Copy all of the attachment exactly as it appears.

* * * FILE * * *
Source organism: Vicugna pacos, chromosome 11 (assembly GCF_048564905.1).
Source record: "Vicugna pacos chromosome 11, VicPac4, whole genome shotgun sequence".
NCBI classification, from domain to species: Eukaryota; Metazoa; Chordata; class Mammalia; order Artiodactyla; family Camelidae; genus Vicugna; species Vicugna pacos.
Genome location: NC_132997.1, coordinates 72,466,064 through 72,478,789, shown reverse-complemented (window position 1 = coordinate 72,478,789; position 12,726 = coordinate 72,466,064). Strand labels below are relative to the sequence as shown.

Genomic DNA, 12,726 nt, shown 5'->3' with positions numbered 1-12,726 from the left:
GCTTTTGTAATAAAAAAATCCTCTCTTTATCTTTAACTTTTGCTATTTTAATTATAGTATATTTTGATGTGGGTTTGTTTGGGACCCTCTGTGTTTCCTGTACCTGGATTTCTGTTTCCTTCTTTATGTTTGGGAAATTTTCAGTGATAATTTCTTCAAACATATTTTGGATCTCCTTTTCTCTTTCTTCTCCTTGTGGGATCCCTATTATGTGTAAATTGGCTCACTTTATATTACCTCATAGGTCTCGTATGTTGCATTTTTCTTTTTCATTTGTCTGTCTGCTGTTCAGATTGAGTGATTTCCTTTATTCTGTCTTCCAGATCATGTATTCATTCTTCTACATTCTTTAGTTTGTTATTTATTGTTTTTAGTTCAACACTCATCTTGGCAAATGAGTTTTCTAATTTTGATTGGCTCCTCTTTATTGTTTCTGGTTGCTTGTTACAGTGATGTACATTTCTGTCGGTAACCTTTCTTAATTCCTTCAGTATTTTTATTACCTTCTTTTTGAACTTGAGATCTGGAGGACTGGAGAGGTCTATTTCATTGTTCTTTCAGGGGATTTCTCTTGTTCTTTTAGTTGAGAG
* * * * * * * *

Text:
Source organism: Vicugna pacos, chromosome 11 (assembly GCF_048564905.1).
Source record: "Vicugna pacos chromosome 11, VicPac4, whole genome shotgun sequence".
NCBI classification, from domain to species: Eukaryota; Metazoa; Chordata; class Mammalia; order Artiodactyla; family Camelidae; genus Vicugna; species Vicugna pacos.
Genome location: NC_132997.1, coordinates 72,466,064 through 72,478,789, shown reverse-complemented (window position 1 = coordinate 72,478,789; position 12,726 = coordinate 72,466,064). Strand labels below are relative to the sequence as shown.

Genomic DNA, 12,726 nt, shown 5'->3' with positions numbered 1-12,726 from the left:
GCTTTTGTAATAAAAAAATCCTCTCTTTATCTTTAACTTTTGCTATTTTAATTATAGTATATTTTGATGTGGGTTTGTTTGGGACCCTCTGTGTTTCCTGTACCTGGATTTCTGTTTCCTTCTTTATGTTTGGGAAATTTTCAGTGATAATTTCTTCAAACATATTTTGGATCTCCTTTTCTCTTTCTTCTCCTTGTGGGATCCCTATTATGTGTAAATTGGCTCACTTTATATTACCTCATAGGTCTCGTATGTTGCATTTTTCTTTTTCATTTGTCTGTCTGCTGTTCAGATTGAGTGATTTCCTTTATTCTGTCTTCCAGATCATGTATTCATTCTTCTACATTCTTTAGTTTGTTATTTATTGTTTTTAGTTCAACACTCATCTTGGCAAATGAGTTTTCTAATTTTGATTGGCTCCTCTTTATTGTTTCTGGTTGCTTGTTACAGTGATGTACATTTCTGTCGGTAACCTTTCTTAATTCCTTCAGTATTTTTATTACCTTCTTTTTGAACTTGAGATCTGGAGGACTGGAGAGGTCTATTTCATTGTTCTTTCAGGGGATTTCTCTTGTTCTTTTAGTTGAGAG